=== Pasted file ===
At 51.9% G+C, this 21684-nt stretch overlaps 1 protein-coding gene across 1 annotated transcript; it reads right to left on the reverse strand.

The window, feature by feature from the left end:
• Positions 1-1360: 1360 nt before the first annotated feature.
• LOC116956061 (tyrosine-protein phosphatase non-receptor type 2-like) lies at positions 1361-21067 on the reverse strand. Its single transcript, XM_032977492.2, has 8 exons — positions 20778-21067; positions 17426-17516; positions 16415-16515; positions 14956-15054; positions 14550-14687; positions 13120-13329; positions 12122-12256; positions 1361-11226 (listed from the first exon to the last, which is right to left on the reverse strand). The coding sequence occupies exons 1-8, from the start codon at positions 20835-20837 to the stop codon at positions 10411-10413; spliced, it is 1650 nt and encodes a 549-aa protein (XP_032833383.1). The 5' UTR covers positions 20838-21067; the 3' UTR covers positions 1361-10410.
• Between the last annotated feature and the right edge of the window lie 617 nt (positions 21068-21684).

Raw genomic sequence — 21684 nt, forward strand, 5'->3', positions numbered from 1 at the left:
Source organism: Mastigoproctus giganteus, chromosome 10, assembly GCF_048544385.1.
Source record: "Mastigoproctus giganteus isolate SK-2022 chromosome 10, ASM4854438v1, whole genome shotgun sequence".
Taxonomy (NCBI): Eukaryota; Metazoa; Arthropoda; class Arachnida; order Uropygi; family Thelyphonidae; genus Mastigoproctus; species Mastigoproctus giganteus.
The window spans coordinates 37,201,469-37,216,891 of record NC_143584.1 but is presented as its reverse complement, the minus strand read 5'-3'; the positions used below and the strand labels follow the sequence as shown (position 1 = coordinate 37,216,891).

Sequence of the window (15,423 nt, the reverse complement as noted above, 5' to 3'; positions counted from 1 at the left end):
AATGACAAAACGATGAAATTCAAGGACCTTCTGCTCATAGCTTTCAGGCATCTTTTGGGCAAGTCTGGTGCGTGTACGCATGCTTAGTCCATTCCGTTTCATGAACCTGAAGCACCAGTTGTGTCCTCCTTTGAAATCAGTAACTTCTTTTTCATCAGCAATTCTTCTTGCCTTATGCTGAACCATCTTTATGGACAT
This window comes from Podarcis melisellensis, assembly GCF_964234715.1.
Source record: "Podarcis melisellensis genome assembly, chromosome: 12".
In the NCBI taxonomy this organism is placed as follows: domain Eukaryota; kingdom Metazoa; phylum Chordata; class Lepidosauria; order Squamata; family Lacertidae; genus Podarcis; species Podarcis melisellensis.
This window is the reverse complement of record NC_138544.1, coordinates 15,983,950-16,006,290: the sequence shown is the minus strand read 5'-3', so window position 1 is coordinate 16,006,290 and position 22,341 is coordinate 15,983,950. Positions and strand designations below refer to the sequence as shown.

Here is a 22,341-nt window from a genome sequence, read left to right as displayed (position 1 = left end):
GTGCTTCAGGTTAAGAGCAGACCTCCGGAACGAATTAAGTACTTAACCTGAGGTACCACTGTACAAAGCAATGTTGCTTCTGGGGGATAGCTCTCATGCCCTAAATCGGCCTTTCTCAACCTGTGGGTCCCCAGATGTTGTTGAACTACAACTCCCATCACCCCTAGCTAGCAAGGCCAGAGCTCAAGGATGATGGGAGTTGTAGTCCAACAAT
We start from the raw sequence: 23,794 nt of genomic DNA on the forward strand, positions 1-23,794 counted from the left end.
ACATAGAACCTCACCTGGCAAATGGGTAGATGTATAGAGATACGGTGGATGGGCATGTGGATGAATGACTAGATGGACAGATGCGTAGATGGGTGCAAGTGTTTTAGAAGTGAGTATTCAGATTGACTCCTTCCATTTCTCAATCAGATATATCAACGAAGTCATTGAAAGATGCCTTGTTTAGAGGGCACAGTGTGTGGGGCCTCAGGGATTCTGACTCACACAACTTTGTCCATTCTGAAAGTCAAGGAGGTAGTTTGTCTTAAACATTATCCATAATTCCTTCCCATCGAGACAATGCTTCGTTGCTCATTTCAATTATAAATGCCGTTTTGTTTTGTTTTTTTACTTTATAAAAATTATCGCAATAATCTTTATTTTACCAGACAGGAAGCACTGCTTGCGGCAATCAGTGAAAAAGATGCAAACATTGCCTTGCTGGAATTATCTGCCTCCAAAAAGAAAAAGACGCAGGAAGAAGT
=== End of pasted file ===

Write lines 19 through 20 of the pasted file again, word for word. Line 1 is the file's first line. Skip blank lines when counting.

We start from the raw sequence: 23,794 nt of genomic DNA on the forward strand, positions 1-23,794 counted from the left end.
ACATAGAACCTCACCTGGCAAATGGGTAGATGTATAGAGATACGGTGGATGGGCATGTGGATGAATGACTAGATGGACAGATGCGTAGATGGGTGCAAGTGTTTTAGAAGTGAGTATTCAGATTGACTCCTTCCATTTCTCAATCAGATATATCAACGAAGTCATTGAAAGATGCCTTGTTTAGAGGGCACAGTGTGTGGGGCCTCAGGGATTCTGACTCACACAACTTTGTCCATTCTGAAAGTCAAGGAGGTAGTTTGTCTTAAACATTATCCATAATTCCTTCCCATCGAGACAATGCTTCGTTGCTCATTTCAATTATAAATGCCGTTTTGTTTTGTTTTTTTACTTTATAAAAATTATCGCAATAATCTTTATTTTACCAGACAGGAAGCACTGCTTGCGGCAATCAGTGAAAAAGATGCAAACATTGCCTTGCTGGAATTATCTGCCTCCAAAAAGAAAAAGACGCAGGAAGAAGT